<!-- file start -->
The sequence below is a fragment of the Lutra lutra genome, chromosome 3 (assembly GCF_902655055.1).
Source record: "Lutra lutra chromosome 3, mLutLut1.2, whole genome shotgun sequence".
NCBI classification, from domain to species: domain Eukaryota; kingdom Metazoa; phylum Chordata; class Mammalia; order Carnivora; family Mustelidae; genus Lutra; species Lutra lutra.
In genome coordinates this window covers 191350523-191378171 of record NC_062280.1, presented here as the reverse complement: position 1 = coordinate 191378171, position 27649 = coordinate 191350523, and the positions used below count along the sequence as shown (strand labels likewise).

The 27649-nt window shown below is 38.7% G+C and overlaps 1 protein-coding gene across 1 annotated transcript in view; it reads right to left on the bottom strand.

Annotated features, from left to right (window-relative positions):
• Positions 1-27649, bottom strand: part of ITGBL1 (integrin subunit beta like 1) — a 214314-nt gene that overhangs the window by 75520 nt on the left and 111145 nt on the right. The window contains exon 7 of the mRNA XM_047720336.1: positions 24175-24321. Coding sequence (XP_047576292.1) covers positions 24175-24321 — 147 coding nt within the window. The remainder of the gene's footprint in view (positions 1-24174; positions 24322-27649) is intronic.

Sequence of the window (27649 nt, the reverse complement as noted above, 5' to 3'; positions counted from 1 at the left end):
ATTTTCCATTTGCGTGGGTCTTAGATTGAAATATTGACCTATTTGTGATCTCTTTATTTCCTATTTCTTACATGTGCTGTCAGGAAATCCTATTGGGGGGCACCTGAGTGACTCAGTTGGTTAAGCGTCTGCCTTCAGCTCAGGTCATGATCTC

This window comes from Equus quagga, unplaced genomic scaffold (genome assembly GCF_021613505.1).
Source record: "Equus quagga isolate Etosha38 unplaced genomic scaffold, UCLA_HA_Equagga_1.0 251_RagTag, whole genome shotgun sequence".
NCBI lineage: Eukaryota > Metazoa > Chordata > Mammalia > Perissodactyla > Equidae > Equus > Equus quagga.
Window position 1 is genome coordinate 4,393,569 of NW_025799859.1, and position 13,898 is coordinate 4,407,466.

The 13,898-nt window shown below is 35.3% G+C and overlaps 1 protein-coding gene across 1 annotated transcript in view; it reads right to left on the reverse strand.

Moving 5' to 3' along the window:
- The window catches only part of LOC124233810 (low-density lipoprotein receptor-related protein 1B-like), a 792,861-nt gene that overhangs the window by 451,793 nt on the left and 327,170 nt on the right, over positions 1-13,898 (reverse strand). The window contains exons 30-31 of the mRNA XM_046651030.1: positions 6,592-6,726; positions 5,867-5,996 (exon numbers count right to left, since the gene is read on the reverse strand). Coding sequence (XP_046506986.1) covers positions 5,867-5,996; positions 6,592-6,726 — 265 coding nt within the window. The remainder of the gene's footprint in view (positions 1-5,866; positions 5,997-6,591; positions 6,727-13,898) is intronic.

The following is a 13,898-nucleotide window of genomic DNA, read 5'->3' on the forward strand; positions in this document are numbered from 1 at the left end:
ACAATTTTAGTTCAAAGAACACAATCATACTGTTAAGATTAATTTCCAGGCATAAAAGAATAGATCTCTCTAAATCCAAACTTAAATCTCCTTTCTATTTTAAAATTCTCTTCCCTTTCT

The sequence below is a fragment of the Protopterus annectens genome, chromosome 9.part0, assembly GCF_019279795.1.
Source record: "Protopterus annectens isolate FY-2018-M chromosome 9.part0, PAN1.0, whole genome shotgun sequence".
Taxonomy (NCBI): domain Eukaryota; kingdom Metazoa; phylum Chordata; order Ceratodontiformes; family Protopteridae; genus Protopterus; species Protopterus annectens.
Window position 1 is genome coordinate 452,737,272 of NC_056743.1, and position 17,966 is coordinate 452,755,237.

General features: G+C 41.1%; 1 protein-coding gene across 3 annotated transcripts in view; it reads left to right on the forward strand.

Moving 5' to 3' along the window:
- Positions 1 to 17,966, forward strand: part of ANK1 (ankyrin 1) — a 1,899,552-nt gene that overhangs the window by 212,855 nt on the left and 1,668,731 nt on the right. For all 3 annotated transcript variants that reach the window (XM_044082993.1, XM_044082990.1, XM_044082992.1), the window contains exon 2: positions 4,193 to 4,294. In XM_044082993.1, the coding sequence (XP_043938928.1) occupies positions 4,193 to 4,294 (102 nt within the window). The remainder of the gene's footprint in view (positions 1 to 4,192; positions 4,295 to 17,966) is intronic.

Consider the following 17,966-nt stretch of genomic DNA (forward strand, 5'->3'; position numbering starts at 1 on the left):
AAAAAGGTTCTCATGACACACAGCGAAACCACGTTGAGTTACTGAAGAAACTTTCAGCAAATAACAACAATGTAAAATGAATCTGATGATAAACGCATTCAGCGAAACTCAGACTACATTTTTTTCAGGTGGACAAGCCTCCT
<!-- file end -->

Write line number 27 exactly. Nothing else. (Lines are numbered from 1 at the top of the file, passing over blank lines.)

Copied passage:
AAAAAGGTTCTCATGACACACAGCGAAACCACGTTGAGTTACTGAAGAAACTTTCAGCAAATAACAACAATGTAAAATGAATCTGATGATAAACGCATTCAGCGAAACTCAGACTACATTTTTTTCAGGTGGACAAGCCTCCT